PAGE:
streaks of contrails

Si and I were low over the starkly beautiful western Mojave Desert. I was flying, working on my commercial certificate, which I would not complete for another decade-and-a-half. I had the late-model Piper Warrior, one of the special Bicentennial issue models, on a left base leg to a short desert strip located just a few miles west of Edwards Air Force Base’s massive dry lake runways.

I was a kid, yet I was busy channeling the ghosts of test pilots past as I turned directly for the numbers at the sleepy, uncontrolled field. From the right seat, my instructor, a grandfatherly white-haired, soft-spoken fellow named Si Campbell, calmly corrected the flight path with his controls, and announced, “We won’t be flying like that today.”

Chastened, I squared off the pattern and did a by-the-book touch-and-go, the desert hills before us giving way to a backdrop of big rock behind them as I made the left turn over the raised arms of Joshua trees and headed back toward home.

If you’re thinking my instructor must have been some kind of fuddy-duddy, I can assure you, you couldn’t be more wrong. Si was retired from the Air Force, where his latest job had been as an instructor pilot in the Mach 2.2 McDonnell F-4 Phantom. He also taught in the F-104, which, with its top speed of just Mach 2, was a slowpoke in comparison. Before that, Si did three tours of duty in Vietnam as a forward air controller flying Bird Dogs and O-2s and came home without a scratch. From my reading of the timeline of Si’s history, his boss on one and possibly two different occasions had to be none other than General Charles Elwood Yeager, the famous seat-of-your pants West Virginia-bred hot dog pilot who shot down 11 1/2 Nazi fighters in his P-51 in World War II and went on to fly 127 combat mission in Vietnam. Yeager was also a base commander at several different USAF facilities, several of which Si spent time at. In short, Si, a badass pilot who dressed and spoke more like Mister Rogers than Buck Rogers, was no Chuck Yeager. Or was he? Regardless, his lesson for me that day was, fly conservatively.

Not that he didn’t teach me the entire envelope. He did. If a 20-knot crosswind was blowing, Si would toss me the keys. To teach me about control surfaces, he had me pull inspection plates. We did spins by the dozen in the flight school’s Aerobat, and we landed on local dry lakes, just the fun, I thought, but in retrospect, because there was important learning to be had. 

That one lesson, though, his correction of my rounded off base leg, stuck with me, obviously, but so did the allure of flying fast. It was in the winds of that place. And it was a temptation I gave into occasionally, when I was flying solo, that is, back in my early days, crossing the same skies as those in which Chuck Yeager, not much older than me at the time, flew faster than anyone ever had before. My generation had heroes like this. Cowboys with their horses and six-shooters? So last century. We had flyboys with Mach-busting jets and weaponry that would wow Aries himself. Top Gun? Tom Cruise was a sorry imitation of the real, live, fire-breathing man himself. Our cowboy heroes were alive and busting the sound barrier in real life.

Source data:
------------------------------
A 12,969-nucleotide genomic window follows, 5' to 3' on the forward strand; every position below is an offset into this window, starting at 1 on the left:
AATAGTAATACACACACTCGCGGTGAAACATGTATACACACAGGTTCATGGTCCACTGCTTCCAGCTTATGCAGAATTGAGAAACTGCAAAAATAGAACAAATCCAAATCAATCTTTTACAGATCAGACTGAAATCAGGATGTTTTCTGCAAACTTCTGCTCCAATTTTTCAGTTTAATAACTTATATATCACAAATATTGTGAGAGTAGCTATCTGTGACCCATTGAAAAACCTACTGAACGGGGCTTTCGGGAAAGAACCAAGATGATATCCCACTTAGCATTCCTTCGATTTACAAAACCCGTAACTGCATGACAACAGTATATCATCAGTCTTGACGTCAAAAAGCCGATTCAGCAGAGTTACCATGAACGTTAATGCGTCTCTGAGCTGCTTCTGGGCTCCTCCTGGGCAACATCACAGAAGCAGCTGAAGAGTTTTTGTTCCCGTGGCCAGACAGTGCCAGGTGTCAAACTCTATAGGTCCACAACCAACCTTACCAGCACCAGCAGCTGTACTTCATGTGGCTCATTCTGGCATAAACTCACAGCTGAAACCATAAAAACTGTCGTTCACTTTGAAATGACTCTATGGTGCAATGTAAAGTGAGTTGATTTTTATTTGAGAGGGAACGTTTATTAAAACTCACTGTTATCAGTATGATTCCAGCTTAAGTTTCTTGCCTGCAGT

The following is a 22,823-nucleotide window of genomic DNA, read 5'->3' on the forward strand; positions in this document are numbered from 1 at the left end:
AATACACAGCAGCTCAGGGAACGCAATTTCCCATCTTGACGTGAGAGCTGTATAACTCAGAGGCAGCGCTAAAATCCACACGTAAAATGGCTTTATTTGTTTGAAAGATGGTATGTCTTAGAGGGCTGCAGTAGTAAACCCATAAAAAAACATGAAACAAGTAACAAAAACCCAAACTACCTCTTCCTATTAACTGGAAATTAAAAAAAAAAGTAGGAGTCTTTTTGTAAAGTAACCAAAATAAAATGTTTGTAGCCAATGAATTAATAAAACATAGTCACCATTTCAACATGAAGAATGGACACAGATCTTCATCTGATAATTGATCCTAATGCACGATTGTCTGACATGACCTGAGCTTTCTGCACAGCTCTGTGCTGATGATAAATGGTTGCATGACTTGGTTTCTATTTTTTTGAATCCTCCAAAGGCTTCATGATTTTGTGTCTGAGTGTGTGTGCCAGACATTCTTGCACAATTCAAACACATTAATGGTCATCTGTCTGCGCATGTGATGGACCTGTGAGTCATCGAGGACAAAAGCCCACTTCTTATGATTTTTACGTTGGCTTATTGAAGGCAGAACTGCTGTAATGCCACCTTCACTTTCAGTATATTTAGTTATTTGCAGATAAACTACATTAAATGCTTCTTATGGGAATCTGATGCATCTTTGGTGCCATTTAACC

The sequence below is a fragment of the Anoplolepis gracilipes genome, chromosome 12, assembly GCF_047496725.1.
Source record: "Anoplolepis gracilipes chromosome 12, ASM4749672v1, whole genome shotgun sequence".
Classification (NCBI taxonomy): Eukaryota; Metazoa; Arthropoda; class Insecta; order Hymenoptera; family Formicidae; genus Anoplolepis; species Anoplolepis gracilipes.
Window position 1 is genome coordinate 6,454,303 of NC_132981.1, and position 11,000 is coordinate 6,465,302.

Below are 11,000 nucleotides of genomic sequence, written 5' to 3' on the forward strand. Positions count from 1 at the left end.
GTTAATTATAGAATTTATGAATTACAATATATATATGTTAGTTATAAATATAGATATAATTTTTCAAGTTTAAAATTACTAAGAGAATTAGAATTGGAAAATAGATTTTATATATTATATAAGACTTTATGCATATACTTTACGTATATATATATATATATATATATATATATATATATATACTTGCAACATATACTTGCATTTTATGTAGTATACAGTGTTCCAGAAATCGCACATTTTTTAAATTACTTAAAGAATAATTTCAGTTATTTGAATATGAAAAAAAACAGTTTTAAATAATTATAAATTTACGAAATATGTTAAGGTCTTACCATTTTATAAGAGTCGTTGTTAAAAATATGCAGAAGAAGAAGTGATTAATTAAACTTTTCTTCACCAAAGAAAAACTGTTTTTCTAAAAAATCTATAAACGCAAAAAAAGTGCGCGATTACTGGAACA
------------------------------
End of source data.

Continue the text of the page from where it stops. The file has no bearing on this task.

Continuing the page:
As you’ve most likely read, Yeager’s influence on pilots was not limited to my little desert neck of the woods. Its reach was global. The very idea of what a pilot even is…well, it’s based on Chuck Yeager. Smart, supremely self-assured, willing to live with a high degree of risk, and all while having the time of your life. That was a pilot. Kind of still is. 

Of course, all or most of that flew in the face of what we know about safety… and knew back then. Caution, humility, thoughtfulness and careful planning, along with an ongoing consideration of and mitigation of the risks, those are the things that keep you alive.


Si knew that, even though he never put it into those words exactly. And he taught me those lessons on every flight with him. And you know what? General Yeager knew those things, too. Though even as smart as he was, his desire to fly fast and live hard were what really mattered to him at times. When a Luftwaffe Focke-Wulf was on his tail or when he was at risk of missing out on making history just because he had a few broken ribs, you couldn’t think in a linear way. You had to think supersonically.

Me? I’m happy to have had guidance from a man I believed back then and believe to this day was the best pilot in the world, and I’m equally happy to have had inspiration from the guy who pushed it to Mach 1 and beyond, in real life and in legend.

Chuck Yeager is now dead and gone. But you know what? Not really. Just look up at the sky. He’s there, you know.